SLU grad Em Piro thought it was a shame St. Louis had no annual fringe festival. Say hello to St. Lou Fringe!

SLU grad Em Piro thought it was a shame St. Louis had no annual fringe festival. Say hello to St. Lou Fringe!
Jennifer Silverberg
Em Piro, executive director of St. Lou Fringe Festival

Fringe festival: A performing-arts festival in which acts pay a modest entry fee and are admitted on a first-come, first-served basis. Established in 1947 in Edinburgh, Scotland, after the town's theater festival refused to let locals perform. In rebellion, they set up their own festival on the fringes of the main event. Since then, other cities throughout the world have established their own fringe festivals. [Click here to view a schedule for this year's Fringe festival.]

Fringe-y: Anything that goes wrong or doesn't turn out as previously imagined. Coined 2012 by Em Piro, Billy Croghan and Tara Daniels, organizers of St. Lou Fringe, scheduled to run June 21-25 on Locust Street in midtown.

Birth of a Fringe (An Oral History)

Dancers from Ashleyliane Dance Company:  Michelle Bohn, Jake Henke and Ashley Tate.
Jennifer Silverberg
Dancers from Ashleyliane Dance Company: Michelle Bohn, Jake Henke and Ashley Tate.
St. Louis Osuwa Taiko members Andrew Thacheimer and Eddie Pelikan.
Jennifer Silverberg
St. Louis Osuwa Taiko members Andrew Thacheimer and Eddie Pelikan.

Em Piro, age 26, executive director, St. Lou Fringe: In 2004 I was in a play in the Seattle Fringe Festival. I was very excited. Afterward I watched the other plays. They were dramatically different from ours. There was no organizing principle or theme. People were doing stuff because they had a desire to do it. It was transformative.

I graduated from Saint Louis University in 2007 and got involved with some local theater companies: J, Slightly Askew, the Washington Avenue Players. They all have distinct approaches to theater and ways of telling stories. I thought it would be cool if it all came together. People were like, "Em, that is the worst idea ever." They said no one would ever want to share and cooperate. I found out that Ed Reggi had done a fringe festival in the early 2000s. He said it was great, but it didn't work.

Ed Reggi, actor, producer and marriage-equality advocate: It started as an improv fest around 1999 or 2000. It was small, local and invitation-only. From that, people began to contact me to ask if we would include other one-man and one-woman shows and scripted material. We teamed up with some local artists, and it became a fringe festival. It was very challenging. We needed a couple of venues, because one theater doesn't fit all shows. It was costly. I ended up paying between $5,000 and $10,000 out of pocket. We did it for two or three years, but it became a lot of work. Finally my best friend and partner said to me, "Ed, it's like you're throwing a party for $10,000 every year." In 2005 or 2006, it went on hiatus.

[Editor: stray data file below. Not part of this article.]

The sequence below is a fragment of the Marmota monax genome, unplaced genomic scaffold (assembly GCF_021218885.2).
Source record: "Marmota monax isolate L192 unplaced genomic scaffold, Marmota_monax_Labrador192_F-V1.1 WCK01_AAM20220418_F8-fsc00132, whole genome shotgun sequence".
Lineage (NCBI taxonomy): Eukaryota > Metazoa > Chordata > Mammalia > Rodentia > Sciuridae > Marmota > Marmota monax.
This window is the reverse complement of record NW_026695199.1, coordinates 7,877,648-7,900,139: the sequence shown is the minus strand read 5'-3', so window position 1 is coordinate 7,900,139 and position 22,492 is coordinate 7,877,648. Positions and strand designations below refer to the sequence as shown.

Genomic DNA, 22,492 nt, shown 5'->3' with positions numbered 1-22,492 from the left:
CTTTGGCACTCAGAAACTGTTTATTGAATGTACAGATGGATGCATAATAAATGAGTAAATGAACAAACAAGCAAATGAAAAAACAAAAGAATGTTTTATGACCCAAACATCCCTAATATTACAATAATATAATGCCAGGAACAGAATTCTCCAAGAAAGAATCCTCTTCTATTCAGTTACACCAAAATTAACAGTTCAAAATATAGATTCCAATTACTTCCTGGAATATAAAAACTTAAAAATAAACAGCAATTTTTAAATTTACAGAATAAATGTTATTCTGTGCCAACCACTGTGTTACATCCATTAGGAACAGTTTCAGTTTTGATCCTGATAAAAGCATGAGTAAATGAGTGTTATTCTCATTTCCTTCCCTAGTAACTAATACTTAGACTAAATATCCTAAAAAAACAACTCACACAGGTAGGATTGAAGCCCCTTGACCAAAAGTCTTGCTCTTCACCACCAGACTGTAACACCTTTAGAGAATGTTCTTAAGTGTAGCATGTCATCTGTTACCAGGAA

St. Louis wasn't ready. This isn't a putdown. The fringe festival didn't hit critical mass. People didn't recognize the word. Or they thought it wouldn't be family-friendly or average-Joe-friendly. They thought it would be high art and not accessible — which is the opposite of what fringe is about.

Robin Gillette, executive director, Minnesota Fringe and member, United States Association of Fringe Festivals: There has been an amazing burst of fringes. The official USAFF membership is fifteen, but this year there are a dozen start-up fringes across the country. They're everywhere. It's a cool way to do experimental theater. People who don't do theater for a living can do theater without breaking the bank.

Toni Roper, grant writer, St. Lou Fringe: Anything Emily wants you to be a part of, you say yes. And you know it'll be great. So when she told me about the festival, I said, "Of course, you're Emily Piro!"

Tara Daniels, age 25, associate director, St. Lou Fringe: At first there were about 30 people involved, but a lot of them left. Some of them had their own stuff to do. We also realized that a huge meeting is not productive. So now there's a small core group of about five of us.

Tom Martin, director and theater professor, SLU: It's an organization not driven by job descriptions. It takes the shape of the people in it. There's a problem, who wants to deal with it?

Billy Croghan, age 26, associate director, St. Lou Fringe: Emily, by and large, is doing more than most of us. She works on this 40 hours a week in addition to her full-time job [as a counselor at the St. Patrick Center homeless shelter]. I went to college with Em at SLU. This past fall she posted something on Facebook about how she needed face paints from Halloween. I had some, so we met up, and she bought me a beer. She told me about Fringe — what it was and what she was looking for.

Piro: He said something that struck me. He's a musician, and he said, "I've supported so many people in the theater community, gone to their shows, and no one has ever come to any of my shows. The active arts community should support each other." I never thought about that, working on becoming a community, but it became evident.

Reggi: I have a theory that it all reflects back to all the municipalities here. The arts are just as fragmented. To do a fringe, you need a lot of local groups supporting it. It's a bigger picture than something isolated and new.

Travis Howser, director of events and theaters, Grand Center: I did not know what a fringe festival was. I researched it. I thought it was attractive because of all the theaters within our district. We were eager for a new festival to develop, and in our neighborhood. They bring in a different crowd than we traditionally have. I find myself using "Fringe" as an explanation a lot. These are alternative performances. We have a lot of large institutions here. This is a small, grassroots festival.

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